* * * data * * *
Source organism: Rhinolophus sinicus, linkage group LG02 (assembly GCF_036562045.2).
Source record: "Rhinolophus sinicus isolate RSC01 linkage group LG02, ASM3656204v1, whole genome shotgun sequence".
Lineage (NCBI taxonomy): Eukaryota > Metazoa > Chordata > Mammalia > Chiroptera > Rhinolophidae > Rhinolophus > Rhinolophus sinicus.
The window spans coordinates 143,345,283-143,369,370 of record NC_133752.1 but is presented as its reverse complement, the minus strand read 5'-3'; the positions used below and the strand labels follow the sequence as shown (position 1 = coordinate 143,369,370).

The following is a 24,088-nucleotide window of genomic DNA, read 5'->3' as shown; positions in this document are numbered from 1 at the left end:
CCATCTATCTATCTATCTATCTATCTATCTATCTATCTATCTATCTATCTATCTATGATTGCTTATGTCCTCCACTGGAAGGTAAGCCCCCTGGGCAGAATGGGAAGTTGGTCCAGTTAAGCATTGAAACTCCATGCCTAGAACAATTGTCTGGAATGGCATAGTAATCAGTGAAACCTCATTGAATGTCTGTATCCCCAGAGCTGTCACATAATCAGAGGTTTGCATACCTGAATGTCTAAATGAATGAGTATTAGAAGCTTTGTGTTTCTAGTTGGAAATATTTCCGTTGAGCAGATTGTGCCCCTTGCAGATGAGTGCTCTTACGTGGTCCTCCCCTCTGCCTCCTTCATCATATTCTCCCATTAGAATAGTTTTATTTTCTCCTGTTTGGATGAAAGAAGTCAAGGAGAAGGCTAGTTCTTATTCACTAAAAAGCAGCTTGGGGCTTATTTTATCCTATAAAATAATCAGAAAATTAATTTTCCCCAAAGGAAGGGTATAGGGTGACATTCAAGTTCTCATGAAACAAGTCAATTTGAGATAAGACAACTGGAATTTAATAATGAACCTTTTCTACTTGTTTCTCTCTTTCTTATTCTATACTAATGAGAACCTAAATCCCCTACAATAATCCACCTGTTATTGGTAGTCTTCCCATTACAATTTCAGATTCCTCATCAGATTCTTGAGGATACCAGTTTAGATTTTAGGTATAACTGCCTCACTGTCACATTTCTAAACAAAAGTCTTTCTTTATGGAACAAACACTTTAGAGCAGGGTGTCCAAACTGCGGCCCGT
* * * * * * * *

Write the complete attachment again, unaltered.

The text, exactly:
Source organism: Rhinolophus sinicus, linkage group LG02 (assembly GCF_036562045.2).
Source record: "Rhinolophus sinicus isolate RSC01 linkage group LG02, ASM3656204v1, whole genome shotgun sequence".
Lineage (NCBI taxonomy): Eukaryota > Metazoa > Chordata > Mammalia > Chiroptera > Rhinolophidae > Rhinolophus > Rhinolophus sinicus.
The window spans coordinates 143,345,283-143,369,370 of record NC_133752.1 but is presented as its reverse complement, the minus strand read 5'-3'; the positions used below and the strand labels follow the sequence as shown (position 1 = coordinate 143,369,370).

The following is a 24,088-nucleotide window of genomic DNA, read 5'->3' as shown; positions in this document are numbered from 1 at the left end:
CCATCTATCTATCTATCTATCTATCTATCTATCTATCTATCTATCTATCTATCTATGATTGCTTATGTCCTCCACTGGAAGGTAAGCCCCCTGGGCAGAATGGGAAGTTGGTCCAGTTAAGCATTGAAACTCCATGCCTAGAACAATTGTCTGGAATGGCATAGTAATCAGTGAAACCTCATTGAATGTCTGTATCCCCAGAGCTGTCACATAATCAGAGGTTTGCATACCTGAATGTCTAAATGAATGAGTATTAGAAGCTTTGTGTTTCTAGTTGGAAATATTTCCGTTGAGCAGATTGTGCCCCTTGCAGATGAGTGCTCTTACGTGGTCCTCCCCTCTGCCTCCTTCATCATATTCTCCCATTAGAATAGTTTTATTTTCTCCTGTTTGGATGAAAGAAGTCAAGGAGAAGGCTAGTTCTTATTCACTAAAAAGCAGCTTGGGGCTTATTTTATCCTATAAAATAATCAGAAAATTAATTTTCCCCAAAGGAAGGGTATAGGGTGACATTCAAGTTCTCATGAAACAAGTCAATTTGAGATAAGACAACTGGAATTTAATAATGAACCTTTTCTACTTGTTTCTCTCTTTCTTATTCTATACTAATGAGAACCTAAATCCCCTACAATAATCCACCTGTTATTGGTAGTCTTCCCATTACAATTTCAGATTCCTCATCAGATTCTTGAGGATACCAGTTTAGATTTTAGGTATAACTGCCTCACTGTCACATTTCTAAACAAAAGTCTTTCTTTATGGAACAAACACTTTAGAGCAGGGTGTCCAAACTGCGGCCCGT